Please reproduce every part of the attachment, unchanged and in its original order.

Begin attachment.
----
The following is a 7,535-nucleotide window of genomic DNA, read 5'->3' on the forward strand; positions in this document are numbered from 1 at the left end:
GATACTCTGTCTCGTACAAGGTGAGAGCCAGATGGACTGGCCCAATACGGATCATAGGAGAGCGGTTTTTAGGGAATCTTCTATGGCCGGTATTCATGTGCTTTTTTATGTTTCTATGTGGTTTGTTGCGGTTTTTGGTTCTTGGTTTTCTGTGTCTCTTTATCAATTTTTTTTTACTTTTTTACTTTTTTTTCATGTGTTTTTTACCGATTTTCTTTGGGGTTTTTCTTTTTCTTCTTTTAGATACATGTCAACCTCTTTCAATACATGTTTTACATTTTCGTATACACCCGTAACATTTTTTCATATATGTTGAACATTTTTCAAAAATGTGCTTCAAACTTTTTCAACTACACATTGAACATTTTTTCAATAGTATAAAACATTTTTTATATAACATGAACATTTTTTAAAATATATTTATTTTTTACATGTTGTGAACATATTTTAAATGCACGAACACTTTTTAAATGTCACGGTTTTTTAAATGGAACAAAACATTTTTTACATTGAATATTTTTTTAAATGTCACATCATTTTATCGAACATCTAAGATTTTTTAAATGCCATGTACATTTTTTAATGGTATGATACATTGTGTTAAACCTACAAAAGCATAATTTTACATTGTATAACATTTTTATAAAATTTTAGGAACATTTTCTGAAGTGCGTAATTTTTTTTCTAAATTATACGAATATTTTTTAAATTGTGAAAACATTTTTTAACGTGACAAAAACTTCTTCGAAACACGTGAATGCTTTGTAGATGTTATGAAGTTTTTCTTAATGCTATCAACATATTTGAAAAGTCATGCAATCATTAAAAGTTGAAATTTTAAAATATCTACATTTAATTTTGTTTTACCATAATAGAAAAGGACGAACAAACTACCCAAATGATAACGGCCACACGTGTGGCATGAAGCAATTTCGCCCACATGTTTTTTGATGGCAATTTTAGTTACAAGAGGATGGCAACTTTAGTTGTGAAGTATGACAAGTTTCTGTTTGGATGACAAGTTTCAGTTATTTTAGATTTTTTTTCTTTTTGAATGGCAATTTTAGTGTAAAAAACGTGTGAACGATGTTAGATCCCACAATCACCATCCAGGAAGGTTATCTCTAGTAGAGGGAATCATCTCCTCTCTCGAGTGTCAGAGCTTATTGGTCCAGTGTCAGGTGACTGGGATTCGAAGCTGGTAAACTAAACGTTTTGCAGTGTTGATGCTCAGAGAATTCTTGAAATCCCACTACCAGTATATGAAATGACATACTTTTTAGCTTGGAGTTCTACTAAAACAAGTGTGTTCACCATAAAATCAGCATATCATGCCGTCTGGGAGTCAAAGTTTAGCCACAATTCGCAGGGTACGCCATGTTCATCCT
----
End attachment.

The following is a 7,535-nucleotide window of genomic DNA, read 5'->3' on the forward strand; positions in this document are numbered from 1 at the left end:
GATACTCTGTCTCGTACAAGGTGAGAGCCAGATGGACTGGCCCAATACGGATCATAGGAGAGCGGTTTTTAGGGAATCTTCTATGGCCGGTATTCATGTGCTTTTTTATGTTTCTATGTGGTTTGTTGCGGTTTTTGGTTCTTGGTTTTCTGTGTCTCTTTATCAATTTTTTTTTACTTTTTTACTTTTTTTTCATGTGTTTTTTACCGATTTTCTTTGGGGTTTTTCTTTTTCTTCTTTTAGATACATGTCAACCTCTTTCAATACATGTTTTACATTTTCGTATACACCCGTAACATTTTTTCATATATGTTGAACATTTTTCAAAAATGTGCTTCAAACTTTTTCAACTACACATTGAACATTTTTTCAATAGTATAAAACATTTTTTATATAACATGAACATTTTTTAAAATATATTTATTTTTTACATGTTGTGAACATATTTTAAATGCACGAACACTTTTTAAATGTCACGGTTTTTTAAATGGAACAAAACATTTTTTACATTGAATATTTTTTTAAATGTCACATCATTTTATCGAACATCTAAGATTTTTTAAATGCCATGTACATTTTTTAATGGTATGATACATTGTGTTAAACCTACAAAAGCATAATTTTACATTGTATAACATTTTTATAAAATTTTAGGAACATTTTCTGAAGTGCGTAATTTTTTTTCTAAATTATACGAATATTTTTTAAATTGTGAAAACATTTTTTAACGTGACAAAAACTTCTTCGAAACACGTGAATGCTTTGTAGATGTTATGAAGTTTTTCTTAATGCTATCAACATATTTGAAAAGTCATGCAATCATTAAAAGTTGAAATTTTAAAATATCTACATTTAATTTTGTTTTACCATAATAGAAAAGGACGAACAAACTACCCAAATGATAACGGCCACACGTGTGGCATGAAGCAATTTCGCCCACATGTTTTTTGATGGCAATTTTAGTTACAAGAGGATGGCAACTTTAGTTGTGAAGTATGACAAGTTTCTGTTTGGATGACAAGTTTCAGTTATTTTAGATTTTTTTTCTTTTTGAATGGCAATTTTAGTGTAAAAAACGTGTGAACGATGTTAGATCCCACAATCACCATCCAGGAAGGTTATCTCTAGTAGAGGGAATCATCTCCTCTCTCGAGTGTCAGAGCTTATTGGTCCAGTGTCAGGTGACTGGGATTCGAAGCTGGTAAACTAAACGTTTTGCAGTGTTGATGCTCAGAGAATTCTTGAAATCCCACTACCAGTATATGAAATGACATACTTTTTAGCTTGGAGTTCTACTAAAACAAGTGTGTTCACCATAAAATCAGCATATCATGCCGTCTGGGAGTCAAAGTTTAGCCACAATTCGCAGGGTACGCCATGTTCATCCT